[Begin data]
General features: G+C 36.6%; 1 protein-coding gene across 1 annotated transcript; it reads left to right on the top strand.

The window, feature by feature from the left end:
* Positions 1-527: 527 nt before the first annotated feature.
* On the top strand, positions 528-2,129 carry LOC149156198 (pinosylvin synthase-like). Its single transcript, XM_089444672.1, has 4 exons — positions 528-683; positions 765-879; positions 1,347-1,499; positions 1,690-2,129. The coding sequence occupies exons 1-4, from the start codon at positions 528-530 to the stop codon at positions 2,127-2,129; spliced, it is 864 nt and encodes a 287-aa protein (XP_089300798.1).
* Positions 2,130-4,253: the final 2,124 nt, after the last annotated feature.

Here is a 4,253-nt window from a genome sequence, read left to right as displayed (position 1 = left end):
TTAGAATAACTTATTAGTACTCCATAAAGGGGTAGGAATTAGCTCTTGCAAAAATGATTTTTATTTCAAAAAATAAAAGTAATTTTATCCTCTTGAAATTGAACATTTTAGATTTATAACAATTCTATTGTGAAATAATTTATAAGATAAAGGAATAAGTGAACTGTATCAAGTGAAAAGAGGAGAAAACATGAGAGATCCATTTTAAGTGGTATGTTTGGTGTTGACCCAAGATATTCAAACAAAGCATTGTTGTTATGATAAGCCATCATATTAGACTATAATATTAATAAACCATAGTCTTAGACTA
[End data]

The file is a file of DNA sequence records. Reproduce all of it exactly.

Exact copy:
General features: G+C 36.6%; 1 protein-coding gene across 1 annotated transcript; it reads left to right on the top strand.

The window, feature by feature from the left end:
* Positions 1-527: 527 nt before the first annotated feature.
* On the top strand, positions 528-2,129 carry LOC149156198 (pinosylvin synthase-like). Its single transcript, XM_089444672.1, has 4 exons — positions 528-683; positions 765-879; positions 1,347-1,499; positions 1,690-2,129. The coding sequence occupies exons 1-4, from the start codon at positions 528-530 to the stop codon at positions 2,127-2,129; spliced, it is 864 nt and encodes a 287-aa protein (XP_089300798.1).
* Positions 2,130-4,253: the final 2,124 nt, after the last annotated feature.

Here is a 4,253-nt window from a genome sequence, read left to right as displayed (position 1 = left end):
TTAGAATAACTTATTAGTACTCCATAAAGGGGTAGGAATTAGCTCTTGCAAAAATGATTTTTATTTCAAAAAATAAAAGTAATTTTATCCTCTTGAAATTGAACATTTTAGATTTATAACAATTCTATTGTGAAATAATTTATAAGATAAAGGAATAAGTGAACTGTATCAAGTGAAAAGAGGAGAAAACATGAGAGATCCATTTTAAGTGGTATGTTTGGTGTTGACCCAAGATATTCAAACAAAGCATTGTTGTTATGATAAGCCATCATATTAGACTATAATATTAATAAACCATAGTCTTAGACTA